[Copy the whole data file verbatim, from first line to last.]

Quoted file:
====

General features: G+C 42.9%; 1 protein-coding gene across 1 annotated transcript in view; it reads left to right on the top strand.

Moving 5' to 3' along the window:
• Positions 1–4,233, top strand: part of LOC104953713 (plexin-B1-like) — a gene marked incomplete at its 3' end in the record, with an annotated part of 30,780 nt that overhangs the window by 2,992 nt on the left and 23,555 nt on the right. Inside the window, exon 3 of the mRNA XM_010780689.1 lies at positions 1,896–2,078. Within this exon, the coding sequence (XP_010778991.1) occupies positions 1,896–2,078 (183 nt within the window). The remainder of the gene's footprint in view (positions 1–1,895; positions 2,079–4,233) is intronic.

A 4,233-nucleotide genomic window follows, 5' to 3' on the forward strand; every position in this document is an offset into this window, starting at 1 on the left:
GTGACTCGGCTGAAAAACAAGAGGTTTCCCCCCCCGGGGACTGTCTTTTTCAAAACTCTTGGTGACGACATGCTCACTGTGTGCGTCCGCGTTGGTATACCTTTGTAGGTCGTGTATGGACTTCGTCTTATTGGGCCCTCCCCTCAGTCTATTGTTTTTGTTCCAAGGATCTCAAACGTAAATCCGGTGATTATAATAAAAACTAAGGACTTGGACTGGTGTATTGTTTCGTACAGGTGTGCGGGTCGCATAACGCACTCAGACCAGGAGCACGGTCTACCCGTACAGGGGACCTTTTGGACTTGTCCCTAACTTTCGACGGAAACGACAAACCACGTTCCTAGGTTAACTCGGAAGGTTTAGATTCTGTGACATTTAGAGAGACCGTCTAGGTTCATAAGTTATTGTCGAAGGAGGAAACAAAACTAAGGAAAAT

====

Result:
General features: G+C 42.9%; 1 protein-coding gene across 1 annotated transcript in view; it reads left to right on the top strand.

Moving 5' to 3' along the window:
• Positions 1–4,233, top strand: part of LOC104953713 (plexin-B1-like) — a gene marked incomplete at its 3' end in the record, with an annotated part of 30,780 nt that overhangs the window by 2,992 nt on the left and 23,555 nt on the right. Inside the window, exon 3 of the mRNA XM_010780689.1 lies at positions 1,896–2,078. Within this exon, the coding sequence (XP_010778991.1) occupies positions 1,896–2,078 (183 nt within the window). The remainder of the gene's footprint in view (positions 1–1,895; positions 2,079–4,233) is intronic.

A 4,233-nucleotide genomic window follows, 5' to 3' on the forward strand; every position in this document is an offset into this window, starting at 1 on the left:
GTGACTCGGCTGAAAAACAAGAGGTTTCCCCCCCCGGGGACTGTCTTTTTCAAAACTCTTGGTGACGACATGCTCACTGTGTGCGTCCGCGTTGGTATACCTTTGTAGGTCGTGTATGGACTTCGTCTTATTGGGCCCTCCCCTCAGTCTATTGTTTTTGTTCCAAGGATCTCAAACGTAAATCCGGTGATTATAATAAAAACTAAGGACTTGGACTGGTGTATTGTTTCGTACAGGTGTGCGGGTCGCATAACGCACTCAGACCAGGAGCACGGTCTACCCGTACAGGGGACCTTTTGGACTTGTCCCTAACTTTCGACGGAAACGACAAACCACGTTCCTAGGTTAACTCGGAAGGTTTAGATTCTGTGACATTTAGAGAGACCGTCTAGGTTCATAAGTTATTGTCGAAGGAGGAAACAAAACTAAGGAAAAT